CHICAGO -- As far as Cubs manager Rick Renteria was concerned, Jeff Samardzija didn't need a win to prove how well he's pitched this year. But Samardzija made it clear he wants to end the winless streak, which reached 15 games on Friday.
The Brewers extended Samardzija's bizarre streak, posting a 4-3 victory over the Cubs, who didn't make it easy on the right-hander with a season-high three errors.
"No, I'm not happy about it," Samardzija said of the lack of wins, despite having one of the best ERAs in the game. "It's not like it goes unnoticed. I want to win. Being a starting pitcher, you have a big say in how the game turns out.
"Obviously, if my record isn't what I'd like it to be, I need to do a better job. I'll go back to the film, watch what happened. You can't forget to tip your hat to Milwaukee. They're playing well right now and put together some good at-bats. There's some things we need to improve on, and we'll go to the film and go to the bullpen and work on it and be ready to go next start."
Darwin Barney hit a two-run homer and Junior Lake added a solo shot for Chicago, but it wasn't enough to help Samardzija, who gave up four runs (two earned) over five innings.
"He may not have any victories on his record sheet in wins and losses, but for me, he's won every single time he's gone out there," Renteria said.
Samardzija began the day with the second-best ERA in the NL at 1.45, trailing the Reds' Johnny Cueto, and that rose to 1.62 after Friday's start. Samardzija also had the second-lowest run support average.
"It's too bad," Barney said. "I think when he comes out every fifth day, and pitches and competes ... we want nothing more than to give him some run support."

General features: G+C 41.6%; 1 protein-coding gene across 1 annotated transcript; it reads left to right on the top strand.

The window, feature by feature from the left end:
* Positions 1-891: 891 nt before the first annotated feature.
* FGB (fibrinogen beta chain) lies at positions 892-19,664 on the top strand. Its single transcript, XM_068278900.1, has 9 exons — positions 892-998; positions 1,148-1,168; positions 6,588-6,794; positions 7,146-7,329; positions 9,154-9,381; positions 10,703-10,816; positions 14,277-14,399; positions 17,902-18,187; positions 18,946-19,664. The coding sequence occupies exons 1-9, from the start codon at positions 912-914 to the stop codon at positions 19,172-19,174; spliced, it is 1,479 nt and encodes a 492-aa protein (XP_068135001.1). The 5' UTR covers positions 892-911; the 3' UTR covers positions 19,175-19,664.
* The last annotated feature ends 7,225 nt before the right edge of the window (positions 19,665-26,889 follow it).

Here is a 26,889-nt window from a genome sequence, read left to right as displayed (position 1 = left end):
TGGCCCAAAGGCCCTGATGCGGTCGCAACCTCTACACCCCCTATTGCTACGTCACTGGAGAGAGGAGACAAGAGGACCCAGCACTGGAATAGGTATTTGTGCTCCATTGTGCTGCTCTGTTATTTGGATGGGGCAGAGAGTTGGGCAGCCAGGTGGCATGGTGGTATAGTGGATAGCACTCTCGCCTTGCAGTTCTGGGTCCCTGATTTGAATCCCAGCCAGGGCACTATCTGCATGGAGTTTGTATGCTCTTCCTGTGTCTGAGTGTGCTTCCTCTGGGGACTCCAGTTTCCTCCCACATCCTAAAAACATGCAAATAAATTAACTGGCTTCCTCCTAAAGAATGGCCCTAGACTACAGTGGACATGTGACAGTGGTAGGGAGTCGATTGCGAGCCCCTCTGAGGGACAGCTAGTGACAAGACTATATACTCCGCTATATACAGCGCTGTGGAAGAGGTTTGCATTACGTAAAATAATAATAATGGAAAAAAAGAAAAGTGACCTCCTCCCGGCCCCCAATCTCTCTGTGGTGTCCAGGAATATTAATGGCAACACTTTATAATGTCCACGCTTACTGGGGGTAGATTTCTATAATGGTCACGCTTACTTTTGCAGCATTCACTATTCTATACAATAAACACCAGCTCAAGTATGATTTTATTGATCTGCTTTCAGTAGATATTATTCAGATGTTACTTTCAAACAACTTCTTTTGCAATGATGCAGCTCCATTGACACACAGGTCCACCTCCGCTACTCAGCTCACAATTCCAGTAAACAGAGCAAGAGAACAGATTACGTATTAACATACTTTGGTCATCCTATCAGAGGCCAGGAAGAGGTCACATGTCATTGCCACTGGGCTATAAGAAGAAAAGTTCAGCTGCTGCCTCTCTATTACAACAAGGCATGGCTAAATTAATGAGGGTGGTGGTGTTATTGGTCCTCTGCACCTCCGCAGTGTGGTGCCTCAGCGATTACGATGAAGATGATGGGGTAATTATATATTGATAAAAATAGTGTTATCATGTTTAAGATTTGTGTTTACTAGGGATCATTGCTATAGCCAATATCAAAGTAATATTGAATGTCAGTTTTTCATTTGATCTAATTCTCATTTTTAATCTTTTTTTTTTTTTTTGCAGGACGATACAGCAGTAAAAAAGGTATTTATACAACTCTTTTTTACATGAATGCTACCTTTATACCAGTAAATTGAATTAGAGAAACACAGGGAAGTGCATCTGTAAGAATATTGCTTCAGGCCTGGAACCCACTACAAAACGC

The Brewers were a tough assignment, entering the series leading the National League Central. The Cubs made it even easier for them with two errors in the first that led to two runs. Jean Segura was at second with two outs when Jonathan Lucroy singled to left after a 12-pitch at-bat. Segura scored, and Lucroy reached second on a fielding error by Lake, who overran the ball in left. Lucroy then scored on a throwing error by shortstop Starlin Castro on Lyle Overbay's grounder.
"I just tried to throw the ball right away," Castro said. "It's cold and sometimes you don't grab it pretty good, and you try to catch it and throw right away."
Elian Herrera doubled to open the second inning, and one out later, Logan Schafer walked. Both advanced on a passed ball by catcher Welington Castillo, and then scored on Segura's single. Samardzija threw 50 pitches over the first two innings.
The 4-0 lead was just what Milwaukee manager Ron Roenicke hoped for.
"Any time [Samardzija] is pitching, you're thinking your pitcher better be very good and keep them down or you're going to have a tough time winning," Roenicke said.
With one out in the Chicago second against starter Kyle Lohse, Nate Schierholtz singled and Barney followed with his second homer to make it 4-2. Lake led off the third with his fifth homer to make it 4-3.
The Cubs had runners at first and third in the third, but Lohse got Castillo to hit into a double play. Lohse gave up seven hits over seven innings, and he retired the side in order in his last four innings.
"You've got to give yourself a chance," Renteria said. "The only way to give yourself a chance is to execute. It doesn't mean you're going to score a run, but we gave ourselves a chance."
Both teams had to deal with unseasonably cold weather, as the game-time temperature of 38 degrees made it feel more like November than mid-May. Some areas around Chicago had snow.
"We call that lake effect snow, right?" Samardzija said. "I walked out this morning, same ol' day, went and got some breakfast, and just grabbed the clothes further on the right side of my locker that are a little longer sleeved and a little thicker. We're used to that by now."
Samardzija's next start will be Wednesday against the Yankees in an Interleague game at Wrigley Field. He will have broken down film of his start by then.
"We have to pick it up for him," Castro said. "He pitches a great game. We keep grinding, we keep grinding, and we'll see if next start, we do something more."
Carrie Muskat is a reporter for MLB.com. She writes a blog, Muskat Ramblings, and you can follow her on Twitter @CarrieMuskat. This story was not subject to the approval of Major League Baseball or its clubs.